The Avro HS.748 which India signed in to buy and assemble in India is replete of the terrible Govt overhang the Armed Forces lived with in the late 1950s and early 1960s with Krishna Menon as Defence Minister. He signed an agreement with the British Govt to procure the Avro without consulting the IAF at all or any of its technical experts. When PC Lal an IAF officer with spine strongly protested Krishna Menon had him sacked. A few days literally before his last day India lost the Indo-China war of 1962 and it was the wretched Krishna Menon who got sacked and PC Lal was re-instated. Fortunate for India because he was Air Chief in the 1971 war and helped lead the country to an unqualified victory!

While a reliable & rugged machine the Avro was not suited for military transport work lacking as it did a rear ramp, high tail and engines of adequate power. We became the largest customer of the Avro by a mile with HAL assembling roughly 89 of the 380 built in total.

Tata Consortium to make military transport aircraft-4650dc3626394de4dbd1cdff8c6487be.jpgSource: airliners.net
Just look at the planform of that wing. I love its modern design. Even though its Max T.O. weight is only marginally above the Avro it carries over 35% more payload a 30% longer distance. That is achieved by the combination of a three shaft turboprop, six bladed propellers and the wing. The story of every aircraft starts with the wing.
Tata Consortium to make military transport aircraft-portuguese_air_force_c295_arrives_riat_fairford_10thjuly2014_arp.jpgOwner: Adrian Pingston

Last edited by V.Narayan : 10th September 2021 at 22:39.
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Old 11th September 2021, 14:03   #3
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Default Re: Tata Consortium to make military transport aircraft

The 56 number while sounding low, is a good start - considering the Avro's are long in the tooth. This will provide an airframe to airframe replacement. As TATA Aerospace ramps up their production locally, I believe we could see more orders to replace the An-32's which after their mid-life upgrades will start retiring sometime this decade. The C-295 provides a good replacement to this venerable workhorse as well in terms of payload, rough-airfield capability and hopefully ruggedness.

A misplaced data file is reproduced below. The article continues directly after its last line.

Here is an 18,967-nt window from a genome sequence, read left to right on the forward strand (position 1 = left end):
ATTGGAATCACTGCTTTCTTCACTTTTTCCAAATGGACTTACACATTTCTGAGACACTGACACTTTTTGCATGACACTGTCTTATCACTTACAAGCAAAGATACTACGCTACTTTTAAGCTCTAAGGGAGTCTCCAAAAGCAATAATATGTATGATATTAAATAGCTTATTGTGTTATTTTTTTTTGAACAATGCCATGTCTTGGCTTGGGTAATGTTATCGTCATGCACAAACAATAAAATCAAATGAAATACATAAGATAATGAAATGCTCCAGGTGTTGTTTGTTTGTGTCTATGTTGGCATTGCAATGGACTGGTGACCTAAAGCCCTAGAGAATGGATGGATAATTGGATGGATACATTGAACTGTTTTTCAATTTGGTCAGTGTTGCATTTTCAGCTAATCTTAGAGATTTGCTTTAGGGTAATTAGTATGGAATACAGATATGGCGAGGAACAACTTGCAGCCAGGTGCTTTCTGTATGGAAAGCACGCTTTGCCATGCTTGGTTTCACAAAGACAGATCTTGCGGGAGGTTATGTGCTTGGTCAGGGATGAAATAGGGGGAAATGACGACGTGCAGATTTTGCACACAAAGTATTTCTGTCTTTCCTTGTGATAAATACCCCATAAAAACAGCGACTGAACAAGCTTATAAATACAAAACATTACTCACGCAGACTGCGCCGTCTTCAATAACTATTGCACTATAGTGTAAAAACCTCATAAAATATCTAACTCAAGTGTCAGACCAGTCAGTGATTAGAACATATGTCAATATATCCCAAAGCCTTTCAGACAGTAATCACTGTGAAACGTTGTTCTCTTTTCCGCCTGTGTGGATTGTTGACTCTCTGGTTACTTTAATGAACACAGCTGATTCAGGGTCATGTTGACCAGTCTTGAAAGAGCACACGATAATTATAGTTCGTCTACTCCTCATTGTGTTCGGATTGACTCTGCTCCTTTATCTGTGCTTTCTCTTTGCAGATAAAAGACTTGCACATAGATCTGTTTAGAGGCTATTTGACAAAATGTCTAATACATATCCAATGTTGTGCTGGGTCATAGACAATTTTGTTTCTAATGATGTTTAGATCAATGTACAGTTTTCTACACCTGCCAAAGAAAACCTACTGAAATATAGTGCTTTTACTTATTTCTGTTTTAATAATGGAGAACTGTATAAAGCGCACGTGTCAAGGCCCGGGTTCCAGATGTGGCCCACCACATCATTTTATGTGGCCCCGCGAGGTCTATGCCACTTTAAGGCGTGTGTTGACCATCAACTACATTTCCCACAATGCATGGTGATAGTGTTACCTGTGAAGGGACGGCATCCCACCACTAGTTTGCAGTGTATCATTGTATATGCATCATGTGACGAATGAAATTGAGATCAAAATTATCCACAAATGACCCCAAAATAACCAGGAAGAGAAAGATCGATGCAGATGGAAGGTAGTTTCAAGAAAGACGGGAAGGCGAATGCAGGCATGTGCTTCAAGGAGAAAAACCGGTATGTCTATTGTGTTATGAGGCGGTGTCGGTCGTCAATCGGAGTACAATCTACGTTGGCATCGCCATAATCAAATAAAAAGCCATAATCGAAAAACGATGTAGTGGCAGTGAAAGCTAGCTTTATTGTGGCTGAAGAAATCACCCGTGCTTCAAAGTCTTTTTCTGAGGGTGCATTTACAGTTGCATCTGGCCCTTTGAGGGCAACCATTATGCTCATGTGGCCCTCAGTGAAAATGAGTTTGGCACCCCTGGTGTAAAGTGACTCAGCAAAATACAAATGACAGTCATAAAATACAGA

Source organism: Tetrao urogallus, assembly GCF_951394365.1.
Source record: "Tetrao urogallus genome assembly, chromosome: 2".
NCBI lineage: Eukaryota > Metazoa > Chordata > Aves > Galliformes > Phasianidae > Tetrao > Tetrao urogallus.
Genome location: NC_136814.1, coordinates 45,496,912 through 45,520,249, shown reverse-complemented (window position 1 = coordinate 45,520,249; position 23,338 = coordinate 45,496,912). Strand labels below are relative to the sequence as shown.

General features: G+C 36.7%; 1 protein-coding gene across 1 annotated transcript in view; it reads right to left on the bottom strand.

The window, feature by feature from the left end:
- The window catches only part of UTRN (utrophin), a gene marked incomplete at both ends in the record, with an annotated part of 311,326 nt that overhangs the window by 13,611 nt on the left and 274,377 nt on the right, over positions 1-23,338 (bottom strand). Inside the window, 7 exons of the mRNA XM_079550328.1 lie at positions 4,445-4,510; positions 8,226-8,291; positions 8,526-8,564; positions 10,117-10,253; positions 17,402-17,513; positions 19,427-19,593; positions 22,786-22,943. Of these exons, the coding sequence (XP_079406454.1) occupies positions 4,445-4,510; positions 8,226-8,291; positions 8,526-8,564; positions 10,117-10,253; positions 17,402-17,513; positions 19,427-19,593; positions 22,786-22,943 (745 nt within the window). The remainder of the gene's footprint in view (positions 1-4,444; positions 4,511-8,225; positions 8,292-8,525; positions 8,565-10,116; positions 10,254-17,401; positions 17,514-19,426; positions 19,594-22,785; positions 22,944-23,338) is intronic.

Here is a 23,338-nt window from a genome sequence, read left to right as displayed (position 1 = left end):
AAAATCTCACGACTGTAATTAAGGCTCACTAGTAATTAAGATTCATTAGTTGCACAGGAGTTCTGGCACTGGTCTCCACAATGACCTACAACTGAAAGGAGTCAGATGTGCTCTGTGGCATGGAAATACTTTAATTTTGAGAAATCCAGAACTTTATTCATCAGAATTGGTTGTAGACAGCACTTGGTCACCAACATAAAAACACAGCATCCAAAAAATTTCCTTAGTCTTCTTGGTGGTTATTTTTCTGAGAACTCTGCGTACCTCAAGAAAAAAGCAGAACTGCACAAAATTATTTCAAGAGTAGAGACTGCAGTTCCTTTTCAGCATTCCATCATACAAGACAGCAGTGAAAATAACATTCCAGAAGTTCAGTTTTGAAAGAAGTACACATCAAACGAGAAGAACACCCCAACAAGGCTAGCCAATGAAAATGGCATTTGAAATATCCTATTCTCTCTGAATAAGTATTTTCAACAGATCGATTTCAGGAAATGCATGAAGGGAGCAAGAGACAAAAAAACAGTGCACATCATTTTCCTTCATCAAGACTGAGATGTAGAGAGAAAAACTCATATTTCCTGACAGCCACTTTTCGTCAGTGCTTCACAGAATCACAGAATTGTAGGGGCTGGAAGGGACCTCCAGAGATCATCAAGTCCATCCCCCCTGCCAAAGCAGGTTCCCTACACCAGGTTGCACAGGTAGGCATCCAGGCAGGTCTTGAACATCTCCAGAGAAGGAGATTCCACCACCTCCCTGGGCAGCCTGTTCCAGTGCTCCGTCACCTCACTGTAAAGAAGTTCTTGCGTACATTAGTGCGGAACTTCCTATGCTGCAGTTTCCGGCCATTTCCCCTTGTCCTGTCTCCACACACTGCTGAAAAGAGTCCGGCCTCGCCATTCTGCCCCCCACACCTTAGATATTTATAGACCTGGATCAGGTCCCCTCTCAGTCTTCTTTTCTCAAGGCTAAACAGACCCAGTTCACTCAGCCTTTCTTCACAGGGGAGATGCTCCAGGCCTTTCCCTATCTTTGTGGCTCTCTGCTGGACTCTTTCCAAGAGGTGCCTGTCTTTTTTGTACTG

The IAF is slowly but surely moving to standardize its fleet.
Attack aircraft following the light (Tejas Mk1/A), Medium (Tejas Mk2, ORCA, Rafale, Mig-29) and Heavy (Su-30).
Transport - C295 (Light/Medium), C-130 (Medium) and C-17/ IL76 (Heavy).
Helos - LUH/ Ka-226 (Light/ Support), Dhruv Mk4 (Light/ Medium), Mi-17V5/ IMRH (Medium) and Chinooks (Heavy).
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Old 13th September 2021, 10:29   #4
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Default Re: Tata Consortium to make military transport aircraft

Apologies for the novice question, Can such an airframe be adapted to create a larger civilian version?

With the increasing number of airports in smaller cities and growing acceptance of affordable air travel, such an aircraft should have decent demand in the domestic aviation sector.
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Old 13th September 2021, 10:54   #5
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Default Re: Tata Consortium to make military transport aircraft

Another novice question: Why is it that the transports have not migrated to the "Jet" age? Why do they use turboprops still?

Cost is the reason?

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lsjey
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Old 13th September 2021, 11:32   #6
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Default Re: Tata Consortium to make military transport aircraft

Quote:
Originally Posted by lsjey View Post
Another novice question: Why is it that the transports have not migrated to the "Jet" age? Why do they use turboprops still?

Cost is the reason?

Regards,
lsjey
Turbo-Props can take off and land at 'Short' Runways, 'Unpaved' Runways etc., which Turbo-Fans cannot.
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Old 14th September 2021, 16:06   #7